Land snail pests include:
- Helix aspersa damages citrus fruits in California,
- Cernuella virgata, Theba pisana and Cochlicella spp. decrease quality of grains when harvested with the product in South Australia.
- Achatina fulica damages vegetables and ornamental plants in the Pacific region.
- Succinea costaricana damages ornamental plants in Costa Rica.
- Ovachlamys fulgens damages ornamental plants and orchids in Costa Rica.
- Other species considered to be pests include: Amphibulima patula dominicensis, Zachrysia provisoria and Bradybaena similaris.
Freshwater snail pests include:
- Pomacea canaliculata damages rice in Southeast Asia.
- Bulinus sp., Biomphalaria spp. and Oncomelania are intermediate hosts of schistosomes causing schistosomiasis.
- Various species in Lymnaeidae are intermediate hosts of fasciolosis.
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- Mice, rats, and other small rodents cause infestations
- Foxes, opossums, raccoons, and bears eat waste
- Gophers, groundhogs, and moles destroy lawns
- Feral cats and feral dogs eat human food and carry disease
- White-tailed deer are now seen as pests in many suburban and exurban areas of the US, though not in more rural areas.
- Coyotes prey upon livestock
- Bats spread disease with their feces. Also, fruit-eating bats eat stored human food.
- Eastern Grey Squirrels are seen as pests in Britain and Ireland because of the decline of Red Squirrel populations
- Wild boars damage crops, spread disease, and prey upon livestock
- Human activities can have a detrimental impact on the environment.
- Pigeons and seagulls eat human food and carry disease[clarification needed]
- Many birds, such as crows, eat crops
- Canada Goose; non-migratory birds of this species are now widely regarded as pests in the United States (see Canada Goose#Relationship with humans).
- Woodpeckers peck at rooftops and also nest in them. They cause structural damage to homes (specifically houses).
- Home stored product entomology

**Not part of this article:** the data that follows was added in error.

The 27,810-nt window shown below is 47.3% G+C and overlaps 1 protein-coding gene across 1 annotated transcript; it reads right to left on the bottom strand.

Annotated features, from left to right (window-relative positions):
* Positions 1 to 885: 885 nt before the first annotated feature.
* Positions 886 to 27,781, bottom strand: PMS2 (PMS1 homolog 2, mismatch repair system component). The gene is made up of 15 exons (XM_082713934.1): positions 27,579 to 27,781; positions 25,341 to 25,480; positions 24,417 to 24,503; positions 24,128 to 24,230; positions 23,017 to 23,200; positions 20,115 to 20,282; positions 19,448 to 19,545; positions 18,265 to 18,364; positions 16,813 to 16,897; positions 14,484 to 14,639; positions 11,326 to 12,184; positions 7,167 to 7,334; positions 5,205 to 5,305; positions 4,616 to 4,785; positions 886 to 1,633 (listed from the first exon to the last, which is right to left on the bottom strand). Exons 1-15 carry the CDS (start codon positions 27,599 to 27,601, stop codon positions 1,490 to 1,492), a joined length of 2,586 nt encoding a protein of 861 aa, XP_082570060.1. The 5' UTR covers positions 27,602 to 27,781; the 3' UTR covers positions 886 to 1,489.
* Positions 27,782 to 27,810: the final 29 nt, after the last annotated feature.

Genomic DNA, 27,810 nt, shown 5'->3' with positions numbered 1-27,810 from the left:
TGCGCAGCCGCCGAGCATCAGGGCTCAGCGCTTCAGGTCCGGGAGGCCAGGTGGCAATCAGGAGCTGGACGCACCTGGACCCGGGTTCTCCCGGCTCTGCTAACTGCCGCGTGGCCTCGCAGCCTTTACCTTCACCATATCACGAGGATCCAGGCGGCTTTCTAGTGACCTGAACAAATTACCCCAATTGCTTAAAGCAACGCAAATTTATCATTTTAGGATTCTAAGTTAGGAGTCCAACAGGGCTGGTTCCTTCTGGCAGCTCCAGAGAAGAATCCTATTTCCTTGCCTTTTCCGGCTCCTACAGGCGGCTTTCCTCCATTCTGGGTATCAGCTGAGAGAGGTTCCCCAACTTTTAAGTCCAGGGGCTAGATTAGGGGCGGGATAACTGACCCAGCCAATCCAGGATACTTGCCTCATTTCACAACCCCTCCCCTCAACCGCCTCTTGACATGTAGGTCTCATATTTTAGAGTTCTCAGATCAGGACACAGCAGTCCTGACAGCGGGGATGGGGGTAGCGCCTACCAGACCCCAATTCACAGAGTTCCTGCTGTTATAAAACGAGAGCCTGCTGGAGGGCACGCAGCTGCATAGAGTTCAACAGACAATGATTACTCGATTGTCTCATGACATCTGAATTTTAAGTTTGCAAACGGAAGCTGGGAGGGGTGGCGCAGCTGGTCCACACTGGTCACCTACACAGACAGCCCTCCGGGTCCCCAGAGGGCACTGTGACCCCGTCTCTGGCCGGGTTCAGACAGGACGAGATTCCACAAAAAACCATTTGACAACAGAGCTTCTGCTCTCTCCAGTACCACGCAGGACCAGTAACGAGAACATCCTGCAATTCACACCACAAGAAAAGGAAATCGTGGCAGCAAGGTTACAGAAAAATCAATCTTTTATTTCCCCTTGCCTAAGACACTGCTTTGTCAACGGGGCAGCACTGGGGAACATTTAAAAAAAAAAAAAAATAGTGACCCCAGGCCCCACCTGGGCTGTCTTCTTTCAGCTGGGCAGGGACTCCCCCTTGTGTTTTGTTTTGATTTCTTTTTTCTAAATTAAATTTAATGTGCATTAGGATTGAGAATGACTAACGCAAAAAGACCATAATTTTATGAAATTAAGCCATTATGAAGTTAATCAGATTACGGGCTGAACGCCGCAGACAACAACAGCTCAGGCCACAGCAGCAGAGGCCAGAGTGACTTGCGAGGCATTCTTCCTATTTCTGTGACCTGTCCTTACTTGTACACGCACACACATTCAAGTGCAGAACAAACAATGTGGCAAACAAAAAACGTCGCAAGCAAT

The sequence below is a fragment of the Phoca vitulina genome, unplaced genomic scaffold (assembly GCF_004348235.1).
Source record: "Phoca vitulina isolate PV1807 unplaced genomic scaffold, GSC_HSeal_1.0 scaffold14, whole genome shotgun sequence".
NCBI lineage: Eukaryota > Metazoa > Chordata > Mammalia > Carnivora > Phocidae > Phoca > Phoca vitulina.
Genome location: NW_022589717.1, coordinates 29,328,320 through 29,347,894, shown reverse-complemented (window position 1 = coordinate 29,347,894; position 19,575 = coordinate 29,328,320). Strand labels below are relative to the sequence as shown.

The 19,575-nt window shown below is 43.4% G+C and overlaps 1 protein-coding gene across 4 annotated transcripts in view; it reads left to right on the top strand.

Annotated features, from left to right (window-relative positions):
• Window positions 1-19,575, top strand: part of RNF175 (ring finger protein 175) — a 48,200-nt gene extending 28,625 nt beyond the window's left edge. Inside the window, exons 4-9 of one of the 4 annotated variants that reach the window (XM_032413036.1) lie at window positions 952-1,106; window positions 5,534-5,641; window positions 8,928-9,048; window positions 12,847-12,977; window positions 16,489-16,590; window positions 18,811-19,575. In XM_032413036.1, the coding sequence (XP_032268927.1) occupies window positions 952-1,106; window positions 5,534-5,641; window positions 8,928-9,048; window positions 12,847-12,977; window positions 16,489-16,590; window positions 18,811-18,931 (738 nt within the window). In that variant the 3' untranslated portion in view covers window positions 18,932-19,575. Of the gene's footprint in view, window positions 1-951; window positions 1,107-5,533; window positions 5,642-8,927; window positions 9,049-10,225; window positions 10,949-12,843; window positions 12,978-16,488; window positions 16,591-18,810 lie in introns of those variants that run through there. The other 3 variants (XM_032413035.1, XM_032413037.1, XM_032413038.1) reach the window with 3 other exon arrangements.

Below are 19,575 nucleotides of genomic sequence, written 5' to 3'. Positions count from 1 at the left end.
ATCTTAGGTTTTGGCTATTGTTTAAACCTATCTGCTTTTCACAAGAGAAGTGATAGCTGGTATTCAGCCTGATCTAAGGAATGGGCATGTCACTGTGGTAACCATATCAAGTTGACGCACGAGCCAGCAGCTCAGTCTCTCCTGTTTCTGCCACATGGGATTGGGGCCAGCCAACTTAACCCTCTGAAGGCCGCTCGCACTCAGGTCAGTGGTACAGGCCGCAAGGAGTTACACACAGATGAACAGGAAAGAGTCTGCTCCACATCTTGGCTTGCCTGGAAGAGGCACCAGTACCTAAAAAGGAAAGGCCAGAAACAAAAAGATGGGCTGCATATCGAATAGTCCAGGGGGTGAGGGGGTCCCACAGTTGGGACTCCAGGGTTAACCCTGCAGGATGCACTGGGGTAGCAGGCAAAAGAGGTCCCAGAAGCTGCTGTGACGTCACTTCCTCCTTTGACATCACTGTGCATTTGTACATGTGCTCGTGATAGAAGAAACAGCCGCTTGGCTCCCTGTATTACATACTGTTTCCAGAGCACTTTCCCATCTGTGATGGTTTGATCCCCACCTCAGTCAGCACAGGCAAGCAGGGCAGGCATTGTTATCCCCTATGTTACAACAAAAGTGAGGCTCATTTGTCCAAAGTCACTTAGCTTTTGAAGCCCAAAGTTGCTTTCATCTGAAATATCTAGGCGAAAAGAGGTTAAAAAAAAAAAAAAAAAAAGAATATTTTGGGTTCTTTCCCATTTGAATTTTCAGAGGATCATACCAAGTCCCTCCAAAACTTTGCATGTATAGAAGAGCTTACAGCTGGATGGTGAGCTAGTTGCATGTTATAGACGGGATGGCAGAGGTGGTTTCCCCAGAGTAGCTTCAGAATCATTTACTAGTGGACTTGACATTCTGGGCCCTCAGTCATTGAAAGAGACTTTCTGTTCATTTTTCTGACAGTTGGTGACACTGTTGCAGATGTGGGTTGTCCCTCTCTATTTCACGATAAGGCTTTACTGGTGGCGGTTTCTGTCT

- Invasive species
- List of common household pests
- List of parasites of humans
- Nuisance wildlife management
- Pest control
- Urban wildlife
- Miriam-Webster dictionary, accessed 22 August 2012.
- FAO Corporate Document Repository: Guidelines for Phytosanitary Certificates. Retrieved 2012-08-01.
- Speiser B. (2002). Chapter 219. Molluscicides. 506-508. doi:10.1201/NOE0824706326.ch219 PDF In: Pimentel D. (ed.) (2002). Encyclopedia of Pest Management. ISBN 978-0-8247-0632-6.
- Stange L. A. (created September 2004, updated March 2006). "Snails and Slugs of Regulatory Significance to Florida". Division of Plant Industry, Florida Department of Agriculture and Consumer Services. accessed 27 August 2010.
- Villalobos M. C., Monge-Nájera J., Barrientos Z. & Franco J. (1995). "Life cycle and field abundance of the snail Succinea costaricana (Stylommatophora: Succineidae), a tropical pest". Revista de Biología Tropical 43: 181-188. PDF.
- Barrientos Z. (1998). "Life history of the terrestrial snail Ovachlamys fulgens (Stylommatophora: Helicarionidae) under laboratory conditions". Revista de Biología Tropical 46(2): 369-384. PDF. HTM in the Google chache.
- Burch, John B.. 1960. Some snails and slugs of quarantine significance to the United States. U.S. Dept. Agriculture, Agricultural Research Service 82(1): 73 pp